WordPress is without question the most popular Content Management System (CMS) in the market today. 63.1% of all CMS based websites are hosted on WordPress (source), with the next CMS based competitor Joomla hosting only 2.8% of the population (source). Of the top ten million websites (made on any platform) online today, 27.9% are created on WordPress (source). With constant applaud for its dynamic structure, millions of themes and plugins, and an open-source platform for coders and developers, it is the preferred choice for web developers and users across the globe.
WordPress has always been accused of one drawback: weak security. More number of WordPress websites have been hacked than websites on any other platform. But this is quite understandable. Why is the greatest CMS provider having the highest number of hacks understandable? Let me explain with an example.
In India, during the 90s, it was estimated that 80% of all road accidents in the country were on cars made by popular manufacturer Maruti. You’d think Maruti had some serious flaw in their design, right? No, that was not the case. 90% of all cars on Indian roads were by manufacturer Maruti, and so it is not a surprise that the likelihood of a Maruti car being involved in an accident would be high.
The same holds for WordPress security. When you talk in numbers, the number of WordPress websites being hacked is more than other platforms, but that is only because the majority of websites are designed on WordPress!
Now, this is no excuse of course, and WordPress has a security team in place to tackle online threats if and when they arise.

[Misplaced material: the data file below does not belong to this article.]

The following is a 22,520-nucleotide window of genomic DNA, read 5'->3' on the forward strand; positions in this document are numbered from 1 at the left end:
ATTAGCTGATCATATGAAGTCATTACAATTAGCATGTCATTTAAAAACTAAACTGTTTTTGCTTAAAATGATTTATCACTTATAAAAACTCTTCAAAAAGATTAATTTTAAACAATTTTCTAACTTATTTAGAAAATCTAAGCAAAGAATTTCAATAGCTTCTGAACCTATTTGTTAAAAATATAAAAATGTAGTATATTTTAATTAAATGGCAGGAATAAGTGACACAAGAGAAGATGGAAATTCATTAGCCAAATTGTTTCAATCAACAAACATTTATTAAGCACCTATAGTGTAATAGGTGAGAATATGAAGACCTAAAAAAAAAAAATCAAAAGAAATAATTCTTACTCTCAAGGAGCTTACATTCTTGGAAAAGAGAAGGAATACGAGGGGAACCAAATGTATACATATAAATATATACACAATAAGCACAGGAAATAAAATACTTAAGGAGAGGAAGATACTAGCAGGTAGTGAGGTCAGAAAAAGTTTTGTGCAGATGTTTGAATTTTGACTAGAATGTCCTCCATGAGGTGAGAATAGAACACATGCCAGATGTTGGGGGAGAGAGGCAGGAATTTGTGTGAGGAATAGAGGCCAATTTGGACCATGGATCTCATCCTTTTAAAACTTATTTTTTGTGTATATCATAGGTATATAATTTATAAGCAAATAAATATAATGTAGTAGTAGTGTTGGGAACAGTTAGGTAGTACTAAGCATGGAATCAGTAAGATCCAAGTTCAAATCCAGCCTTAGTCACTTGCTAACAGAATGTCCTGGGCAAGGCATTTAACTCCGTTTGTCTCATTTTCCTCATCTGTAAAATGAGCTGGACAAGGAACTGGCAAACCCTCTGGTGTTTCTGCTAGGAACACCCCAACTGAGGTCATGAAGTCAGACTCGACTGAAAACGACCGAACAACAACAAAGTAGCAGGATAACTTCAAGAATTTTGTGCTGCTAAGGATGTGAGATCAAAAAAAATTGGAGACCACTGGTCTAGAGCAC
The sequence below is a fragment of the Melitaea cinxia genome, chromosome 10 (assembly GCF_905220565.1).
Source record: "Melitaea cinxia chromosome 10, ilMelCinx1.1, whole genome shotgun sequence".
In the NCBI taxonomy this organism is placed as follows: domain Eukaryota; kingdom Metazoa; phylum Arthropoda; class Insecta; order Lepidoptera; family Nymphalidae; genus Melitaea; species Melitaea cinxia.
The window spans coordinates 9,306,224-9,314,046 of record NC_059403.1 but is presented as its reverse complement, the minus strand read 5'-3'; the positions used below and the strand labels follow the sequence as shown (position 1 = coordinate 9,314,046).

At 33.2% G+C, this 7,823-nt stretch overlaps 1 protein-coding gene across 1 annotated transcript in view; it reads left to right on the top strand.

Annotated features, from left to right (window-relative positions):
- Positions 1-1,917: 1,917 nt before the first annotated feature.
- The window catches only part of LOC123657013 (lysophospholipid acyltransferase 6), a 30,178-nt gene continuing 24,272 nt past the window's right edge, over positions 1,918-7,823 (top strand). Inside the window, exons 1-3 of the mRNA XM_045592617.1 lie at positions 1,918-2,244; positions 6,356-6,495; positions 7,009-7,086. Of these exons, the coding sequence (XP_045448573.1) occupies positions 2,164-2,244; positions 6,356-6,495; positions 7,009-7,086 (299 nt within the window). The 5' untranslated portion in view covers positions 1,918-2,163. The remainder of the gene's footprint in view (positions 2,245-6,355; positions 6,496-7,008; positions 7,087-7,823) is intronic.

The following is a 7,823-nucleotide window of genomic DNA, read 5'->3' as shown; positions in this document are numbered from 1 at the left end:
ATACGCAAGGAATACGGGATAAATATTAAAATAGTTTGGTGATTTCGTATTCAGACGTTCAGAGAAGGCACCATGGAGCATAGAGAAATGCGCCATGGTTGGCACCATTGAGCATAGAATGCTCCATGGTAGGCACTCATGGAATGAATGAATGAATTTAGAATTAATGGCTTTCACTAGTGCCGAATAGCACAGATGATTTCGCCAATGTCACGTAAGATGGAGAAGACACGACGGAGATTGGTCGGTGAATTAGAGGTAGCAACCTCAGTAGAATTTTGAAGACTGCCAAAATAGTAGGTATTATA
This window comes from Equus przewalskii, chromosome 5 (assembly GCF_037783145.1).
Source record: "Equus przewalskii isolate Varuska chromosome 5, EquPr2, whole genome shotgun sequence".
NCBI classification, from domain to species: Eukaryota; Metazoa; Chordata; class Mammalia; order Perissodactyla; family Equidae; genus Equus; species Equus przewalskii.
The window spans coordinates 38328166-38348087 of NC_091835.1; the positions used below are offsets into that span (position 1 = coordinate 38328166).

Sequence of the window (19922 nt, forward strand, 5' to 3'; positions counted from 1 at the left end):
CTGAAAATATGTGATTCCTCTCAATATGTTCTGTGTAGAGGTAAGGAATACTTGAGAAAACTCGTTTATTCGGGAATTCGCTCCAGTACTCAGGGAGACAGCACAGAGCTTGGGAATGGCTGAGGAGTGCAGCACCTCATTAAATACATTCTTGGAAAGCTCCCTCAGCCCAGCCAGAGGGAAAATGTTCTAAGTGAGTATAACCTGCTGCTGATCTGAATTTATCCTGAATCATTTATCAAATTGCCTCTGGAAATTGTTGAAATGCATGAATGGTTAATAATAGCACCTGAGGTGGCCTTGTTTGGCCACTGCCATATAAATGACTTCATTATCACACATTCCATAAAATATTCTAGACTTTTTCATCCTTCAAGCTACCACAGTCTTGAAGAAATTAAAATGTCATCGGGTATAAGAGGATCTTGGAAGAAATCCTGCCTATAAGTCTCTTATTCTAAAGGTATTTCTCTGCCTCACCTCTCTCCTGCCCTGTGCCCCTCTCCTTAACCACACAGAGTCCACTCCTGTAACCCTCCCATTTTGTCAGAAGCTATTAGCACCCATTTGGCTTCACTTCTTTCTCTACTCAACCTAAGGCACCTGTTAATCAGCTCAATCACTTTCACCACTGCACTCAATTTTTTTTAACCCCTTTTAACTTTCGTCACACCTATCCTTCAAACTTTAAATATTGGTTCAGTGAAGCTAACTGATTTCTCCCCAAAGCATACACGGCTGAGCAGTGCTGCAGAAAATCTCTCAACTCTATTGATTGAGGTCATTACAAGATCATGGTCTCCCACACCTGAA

WordPress, like every major organization today, has a dedicated security team to ensure the cyber safety of the CMS. The security team comprises of about 50 experts that include lead developers and security researchers. Half the team’s members are employees of Automattic (creators of WordPress.com, a leading, free blogging site and contributors of the open-source WordPress platform) and a number of them work in web security. Andrew Nacin, a WordPress Lead Developer said the security team consults with leading security researchers and hosting companies (source).
WordPress’ security team is aware that plugins made by 3rd party platforms, which are a major feature of WordPress, are susceptible to security vulnerabilities. For this very reason, WordPress’ security team collaborates with the plugin platform’s security team to jointly come up with solutions that fix loopholes and plug threats within a plugin. For example, the vulnerability in the PHP XML parser, used by the XML-RPC API that comes with WordPress, was resolved by joint efforts from the WordPress’ and Drupal’s security teams.
WordPress has undergone constant change and improvement on the security front since its inception. They have successfully addressed and secured their platform against threats on the top ten list identified by The Open Web Application Security Project (OWASP), which is an online community that deals extensively with testing and documenting online security threats and protection methods.
Apart from focusing on threats through plugins, WordPress’ security team, working alongside the WordPress Core Leadership Team and continually supported by users of the WordPress global community, constantly works to identify and resolve security issues with the core software that is distributed for installation.
The beauty of WordPress is its extensibility and open-source nature, which gives developers the freedom to design dynamic websites. Also, WordPress allows the use of 3rd party plugins to facilitate ease in website creation. These very features also open the gates to security issues, by granting direct control to end-users. Luckily, this also narrows down the cause, making it easily fixable. If the website and plugin developers design secure products, continue to monitor and release updates for bugs, the number of security issues on WordPress will come down to zero.